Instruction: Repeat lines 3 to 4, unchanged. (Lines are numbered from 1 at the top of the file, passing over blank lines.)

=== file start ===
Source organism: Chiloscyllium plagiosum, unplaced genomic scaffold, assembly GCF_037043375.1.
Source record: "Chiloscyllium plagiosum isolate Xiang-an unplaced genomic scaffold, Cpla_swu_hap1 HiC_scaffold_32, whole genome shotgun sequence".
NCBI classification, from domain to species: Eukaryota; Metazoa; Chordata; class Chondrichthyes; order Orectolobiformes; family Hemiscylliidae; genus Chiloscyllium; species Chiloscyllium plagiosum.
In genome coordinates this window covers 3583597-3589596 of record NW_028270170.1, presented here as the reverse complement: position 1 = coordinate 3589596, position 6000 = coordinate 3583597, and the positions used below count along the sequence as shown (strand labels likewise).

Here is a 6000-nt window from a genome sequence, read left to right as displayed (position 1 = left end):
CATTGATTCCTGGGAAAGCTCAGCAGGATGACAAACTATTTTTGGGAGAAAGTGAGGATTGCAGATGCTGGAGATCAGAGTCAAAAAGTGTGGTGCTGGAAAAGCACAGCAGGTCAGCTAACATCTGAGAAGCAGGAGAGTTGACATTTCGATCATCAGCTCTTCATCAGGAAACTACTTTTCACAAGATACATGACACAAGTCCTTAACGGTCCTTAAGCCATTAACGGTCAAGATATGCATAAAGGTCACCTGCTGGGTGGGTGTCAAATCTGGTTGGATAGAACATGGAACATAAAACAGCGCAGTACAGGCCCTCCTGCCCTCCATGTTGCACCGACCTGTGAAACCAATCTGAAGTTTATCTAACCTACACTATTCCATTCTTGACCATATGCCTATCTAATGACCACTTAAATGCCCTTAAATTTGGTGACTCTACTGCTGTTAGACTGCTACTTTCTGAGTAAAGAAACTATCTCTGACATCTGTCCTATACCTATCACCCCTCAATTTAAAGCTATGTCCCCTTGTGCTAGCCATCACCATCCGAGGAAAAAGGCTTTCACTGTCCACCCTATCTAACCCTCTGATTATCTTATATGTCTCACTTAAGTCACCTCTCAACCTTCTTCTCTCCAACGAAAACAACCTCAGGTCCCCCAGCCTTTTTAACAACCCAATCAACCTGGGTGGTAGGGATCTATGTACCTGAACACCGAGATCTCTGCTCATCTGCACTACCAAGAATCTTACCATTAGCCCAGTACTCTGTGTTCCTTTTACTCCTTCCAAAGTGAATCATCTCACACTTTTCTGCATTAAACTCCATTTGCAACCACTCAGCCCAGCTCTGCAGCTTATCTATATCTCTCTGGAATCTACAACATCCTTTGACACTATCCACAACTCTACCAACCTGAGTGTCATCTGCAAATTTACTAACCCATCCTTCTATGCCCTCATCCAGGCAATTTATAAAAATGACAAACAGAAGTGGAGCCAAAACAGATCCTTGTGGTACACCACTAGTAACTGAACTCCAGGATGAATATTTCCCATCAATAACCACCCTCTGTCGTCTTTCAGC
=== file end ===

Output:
NCBI classification, from domain to species: Eukaryota; Metazoa; Chordata; class Chondrichthyes; order Orectolobiformes; family Hemiscylliidae; genus Chiloscyllium; species Chiloscyllium plagiosum.
In genome coordinates this window covers 3583597-3589596 of record NW_028270170.1, presented here as the reverse complement: position 1 = coordinate 3589596, position 6000 = coordinate 3583597, and the positions used below count along the sequence as shown (strand labels likewise).